Swervedriver: Space, Travel, Rock & Roll

English guitar-smearing royalty Swervedriver have, across their 30 year history (albeit with a decade of inactivity in the middle), carved out their own unique musical niche, the bands effects-pedal laden sonic nirvana seeing them rightfully exalted as underdog-icons of early 90’s indie rock.

Earlier this year they pleasingly resurfaced with their seventh long player, the rather excellent ‘Future Ruins’. And for Australian fans the joy was two-fold, with the band announcing a run of shows that will come to fruition in mid September. Regular visitors to our shores across their three decades in the biz, the band are once again looking forward to entering our Antipodean orbit, according to amiable front man Adam Franklin, on the line in the wee hours from his home in Oxford, England; “We have always really resonated in Australia for some reason. It’s a situation we’re very happy about, because it’s always fun coming back. It’s very far away and it costs a lot of money to get there, but we can go there on the back of a tour and hang out for a bit, which is fantastic!”

Talk turns to the recently released ‘Future Ruins’, the album furrowed in the shadows of contemplative disquiet, holding a mirror to the malaise of our current times with a knowing, world weary eye. But don’t peg it as a downer, as the bands renowned, Jazzmaster-infused guitar tones inject the experience with warm swathes of psychedelic guitar washes, their famed dynamics transporting disciples to the bands 1998 mantra of space, travel, rock and roll.

The albums title track spells out the state of play with typical Swervies panache; “We are ruled by fools, These are future ruins, Rocket fuel, Force-fed rules..” Says Franklin of the albums genesis and coming together; “We were offered some studio time in LA, at the conclusion of a run of dates playing the ‘Raise’ and ‘Mescal Head’ albums in their entirety. And we ended up coming back with something like 30 different tunes. So then the question was, how are we going to cull this down to an album? And I suppose one way of looking at it, was choosing which songs had common lyrical themes or ideas. So that brought it down to about 13 tracks. There’s still some really great tunes that are ‘in the can’ as they say, where maybe a vocal melody or a lyrical idea wasn’t coming to me. Before we recorded I had ten songs that I thought would become the new Swervedriver record and in the end only four of those ended up being on the final album.” So in some ways it was like putting together a play list or a mix tape.”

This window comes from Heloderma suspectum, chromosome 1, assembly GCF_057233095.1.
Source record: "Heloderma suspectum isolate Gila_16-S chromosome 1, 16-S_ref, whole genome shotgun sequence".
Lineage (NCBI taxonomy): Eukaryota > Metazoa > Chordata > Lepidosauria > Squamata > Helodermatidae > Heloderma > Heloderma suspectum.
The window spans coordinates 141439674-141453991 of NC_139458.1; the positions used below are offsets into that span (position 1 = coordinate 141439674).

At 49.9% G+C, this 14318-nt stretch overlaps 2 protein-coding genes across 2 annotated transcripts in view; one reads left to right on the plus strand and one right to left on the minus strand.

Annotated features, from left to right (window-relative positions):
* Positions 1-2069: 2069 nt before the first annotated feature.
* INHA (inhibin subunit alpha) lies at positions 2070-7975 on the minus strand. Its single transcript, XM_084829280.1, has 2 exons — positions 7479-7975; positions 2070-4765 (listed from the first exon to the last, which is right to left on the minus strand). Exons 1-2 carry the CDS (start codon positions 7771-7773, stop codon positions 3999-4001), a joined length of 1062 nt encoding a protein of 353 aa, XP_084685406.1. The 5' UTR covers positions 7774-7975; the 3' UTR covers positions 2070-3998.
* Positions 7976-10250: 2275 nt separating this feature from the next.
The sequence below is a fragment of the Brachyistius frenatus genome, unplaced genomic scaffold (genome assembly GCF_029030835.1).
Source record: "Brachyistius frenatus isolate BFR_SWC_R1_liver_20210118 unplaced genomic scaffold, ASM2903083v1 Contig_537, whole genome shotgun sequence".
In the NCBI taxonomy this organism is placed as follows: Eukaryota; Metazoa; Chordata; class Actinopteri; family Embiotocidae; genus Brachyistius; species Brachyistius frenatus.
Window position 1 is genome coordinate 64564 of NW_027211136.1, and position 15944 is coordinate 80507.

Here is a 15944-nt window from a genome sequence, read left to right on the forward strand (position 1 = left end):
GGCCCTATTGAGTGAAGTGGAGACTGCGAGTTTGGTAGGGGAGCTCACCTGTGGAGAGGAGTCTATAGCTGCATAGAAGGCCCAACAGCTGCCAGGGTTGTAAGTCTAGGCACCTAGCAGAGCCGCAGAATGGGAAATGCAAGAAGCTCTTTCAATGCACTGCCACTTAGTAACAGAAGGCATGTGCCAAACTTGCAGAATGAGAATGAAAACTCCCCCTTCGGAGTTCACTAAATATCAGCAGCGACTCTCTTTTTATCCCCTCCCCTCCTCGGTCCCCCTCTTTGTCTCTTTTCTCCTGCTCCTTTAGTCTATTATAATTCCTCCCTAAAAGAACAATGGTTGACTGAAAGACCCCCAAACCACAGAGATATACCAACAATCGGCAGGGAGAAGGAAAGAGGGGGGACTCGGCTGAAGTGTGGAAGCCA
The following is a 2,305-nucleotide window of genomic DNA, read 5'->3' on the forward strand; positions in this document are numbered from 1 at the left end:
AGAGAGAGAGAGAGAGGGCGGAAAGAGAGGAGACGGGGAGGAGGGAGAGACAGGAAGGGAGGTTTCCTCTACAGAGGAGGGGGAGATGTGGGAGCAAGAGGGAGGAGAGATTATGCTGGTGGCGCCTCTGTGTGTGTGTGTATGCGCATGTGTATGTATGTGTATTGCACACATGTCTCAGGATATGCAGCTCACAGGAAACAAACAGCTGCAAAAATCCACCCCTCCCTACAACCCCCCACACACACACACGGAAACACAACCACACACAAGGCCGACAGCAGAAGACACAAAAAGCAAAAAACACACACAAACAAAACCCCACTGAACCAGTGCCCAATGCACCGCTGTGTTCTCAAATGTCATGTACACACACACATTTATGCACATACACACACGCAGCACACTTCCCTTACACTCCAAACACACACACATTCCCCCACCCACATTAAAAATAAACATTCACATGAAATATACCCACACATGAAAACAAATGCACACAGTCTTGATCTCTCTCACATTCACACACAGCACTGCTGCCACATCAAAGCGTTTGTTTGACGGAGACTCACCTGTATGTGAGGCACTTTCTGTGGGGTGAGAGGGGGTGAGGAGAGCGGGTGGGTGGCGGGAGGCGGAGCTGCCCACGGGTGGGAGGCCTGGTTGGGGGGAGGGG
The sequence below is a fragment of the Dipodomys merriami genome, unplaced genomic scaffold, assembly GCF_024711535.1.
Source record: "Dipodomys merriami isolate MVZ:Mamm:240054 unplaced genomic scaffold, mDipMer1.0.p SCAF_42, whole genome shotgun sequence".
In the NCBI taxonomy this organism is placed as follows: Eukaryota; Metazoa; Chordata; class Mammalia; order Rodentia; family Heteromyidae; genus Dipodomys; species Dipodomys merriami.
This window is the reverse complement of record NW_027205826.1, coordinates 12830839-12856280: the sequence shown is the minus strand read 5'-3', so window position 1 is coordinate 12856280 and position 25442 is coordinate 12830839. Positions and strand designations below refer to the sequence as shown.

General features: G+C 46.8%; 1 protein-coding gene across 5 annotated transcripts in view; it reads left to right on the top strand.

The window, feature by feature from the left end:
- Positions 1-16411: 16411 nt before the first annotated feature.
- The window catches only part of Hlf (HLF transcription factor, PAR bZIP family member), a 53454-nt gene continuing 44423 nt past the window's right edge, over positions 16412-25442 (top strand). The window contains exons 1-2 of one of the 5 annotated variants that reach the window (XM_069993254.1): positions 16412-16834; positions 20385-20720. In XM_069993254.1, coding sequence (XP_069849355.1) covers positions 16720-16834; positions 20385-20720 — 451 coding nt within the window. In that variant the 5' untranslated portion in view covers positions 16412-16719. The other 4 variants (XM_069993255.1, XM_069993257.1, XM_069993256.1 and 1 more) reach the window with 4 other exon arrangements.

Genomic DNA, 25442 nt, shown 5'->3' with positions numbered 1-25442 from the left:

From the hard hitting punch of ‘Mary Winter’ and ‘Good Times Are So Hard To Follow’ through to the contemplative slow-burn of the Mogwai’ish ‘Radio Silent’ and the sprightly, pop infused delight of ‘Spiked Flower’, the album sits together as a remarkably cohesive whole. The band also display a pleasing propensity to fiddle with the base template in the form of the sing-speak mood piece, ‘Everybody’s Going Somewhere And No-One’s Going Anywhere’ (a ‘title of the year’ contender, surely!). Says Adam: “It’s definitely one that doesn’t sound like a Swervedriver song!”

Which leads to a discussion on diversifying ones sonic repertoire..”That avenue where you haven’t gone down before as a band, that’s what you want to do, you want to be testing yourself. People always come back at you and say, hey, I wish you’d do something more like (first album) Raise again! But for us there’s no tangible way of doing that. When we did Raise, we went in with the songs we had and that’s the way we played them at the time, that’s the way we felt. Which is the way we’ve done every album. You don’t think about it in terms of – we’re going to do a faster album, or a heavier album”.

As for which song off the new record resonates with Franklin the most; “I think ‘The Lonely Crowd Fades In The Air’, that’s one song that every now and then, I fancy listening to myself! It’s kind of rare that you want to listen to your own stuff. You might hear holes in it, or you know it too well by that point. That’s where playing songs live is what reignites tracks, because that’s where they come to life again, in a room full of people.”

Be sure to ignite (or reignite, as the case may be) with the sonic wonderment that is the Swervevdriver live experience, when they perform at The Zoo in Fortitude Valley on Saturday, 21 September. They’ll also be touring around the country, with further shows scheduled for Thursday, 19th September (Melbourne), Friday 20th February (Sydney) and Sunday, 22nd September (Perth).

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